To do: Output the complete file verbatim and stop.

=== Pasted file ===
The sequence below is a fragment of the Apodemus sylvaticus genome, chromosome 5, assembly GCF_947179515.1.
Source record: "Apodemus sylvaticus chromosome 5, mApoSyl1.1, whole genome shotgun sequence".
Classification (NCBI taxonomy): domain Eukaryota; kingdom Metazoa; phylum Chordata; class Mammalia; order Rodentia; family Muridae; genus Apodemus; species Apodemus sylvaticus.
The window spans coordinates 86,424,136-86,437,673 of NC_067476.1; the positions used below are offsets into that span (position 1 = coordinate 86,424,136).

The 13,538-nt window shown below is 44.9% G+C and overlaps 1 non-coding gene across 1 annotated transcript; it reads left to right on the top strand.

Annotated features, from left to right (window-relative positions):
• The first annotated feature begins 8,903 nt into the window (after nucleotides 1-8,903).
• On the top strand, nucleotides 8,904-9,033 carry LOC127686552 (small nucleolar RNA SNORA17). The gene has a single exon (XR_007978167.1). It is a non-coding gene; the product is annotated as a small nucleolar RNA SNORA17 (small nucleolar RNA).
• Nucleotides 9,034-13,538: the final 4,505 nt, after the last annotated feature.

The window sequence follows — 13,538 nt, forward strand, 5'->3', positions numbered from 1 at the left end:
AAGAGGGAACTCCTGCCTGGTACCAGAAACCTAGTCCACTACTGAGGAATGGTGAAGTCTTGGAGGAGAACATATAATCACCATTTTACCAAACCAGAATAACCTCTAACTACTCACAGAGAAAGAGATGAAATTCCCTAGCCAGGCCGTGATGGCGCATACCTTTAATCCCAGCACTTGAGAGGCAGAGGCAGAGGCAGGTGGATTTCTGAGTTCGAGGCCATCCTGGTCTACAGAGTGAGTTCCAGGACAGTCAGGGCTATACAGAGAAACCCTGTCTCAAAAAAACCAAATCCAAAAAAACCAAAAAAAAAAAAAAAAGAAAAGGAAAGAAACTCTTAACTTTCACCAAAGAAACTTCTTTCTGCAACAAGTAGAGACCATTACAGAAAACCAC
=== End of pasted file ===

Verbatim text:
The sequence below is a fragment of the Apodemus sylvaticus genome, chromosome 5, assembly GCF_947179515.1.
Source record: "Apodemus sylvaticus chromosome 5, mApoSyl1.1, whole genome shotgun sequence".
Classification (NCBI taxonomy): domain Eukaryota; kingdom Metazoa; phylum Chordata; class Mammalia; order Rodentia; family Muridae; genus Apodemus; species Apodemus sylvaticus.
The window spans coordinates 86,424,136-86,437,673 of NC_067476.1; the positions used below are offsets into that span (position 1 = coordinate 86,424,136).

The 13,538-nt window shown below is 44.9% G+C and overlaps 1 non-coding gene across 1 annotated transcript; it reads left to right on the top strand.

Annotated features, from left to right (window-relative positions):
• The first annotated feature begins 8,903 nt into the window (after nucleotides 1-8,903).
• On the top strand, nucleotides 8,904-9,033 carry LOC127686552 (small nucleolar RNA SNORA17). The gene has a single exon (XR_007978167.1). It is a non-coding gene; the product is annotated as a small nucleolar RNA SNORA17 (small nucleolar RNA).
• Nucleotides 9,034-13,538: the final 4,505 nt, after the last annotated feature.

The window sequence follows — 13,538 nt, forward strand, 5'->3', positions numbered from 1 at the left end:
AAGAGGGAACTCCTGCCTGGTACCAGAAACCTAGTCCACTACTGAGGAATGGTGAAGTCTTGGAGGAGAACATATAATCACCATTTTACCAAACCAGAATAACCTCTAACTACTCACAGAGAAAGAGATGAAATTCCCTAGCCAGGCCGTGATGGCGCATACCTTTAATCCCAGCACTTGAGAGGCAGAGGCAGAGGCAGGTGGATTTCTGAGTTCGAGGCCATCCTGGTCTACAGAGTGAGTTCCAGGACAGTCAGGGCTATACAGAGAAACCCTGTCTCAAAAAAACCAAATCCAAAAAAACCAAAAAAAAAAAAAAAAGAAAAGGAAAGAAACTCTTAACTTTCACCAAAGAAACTTCTTTCTGCAACAAGTAGAGACCATTACAGAAAACCAC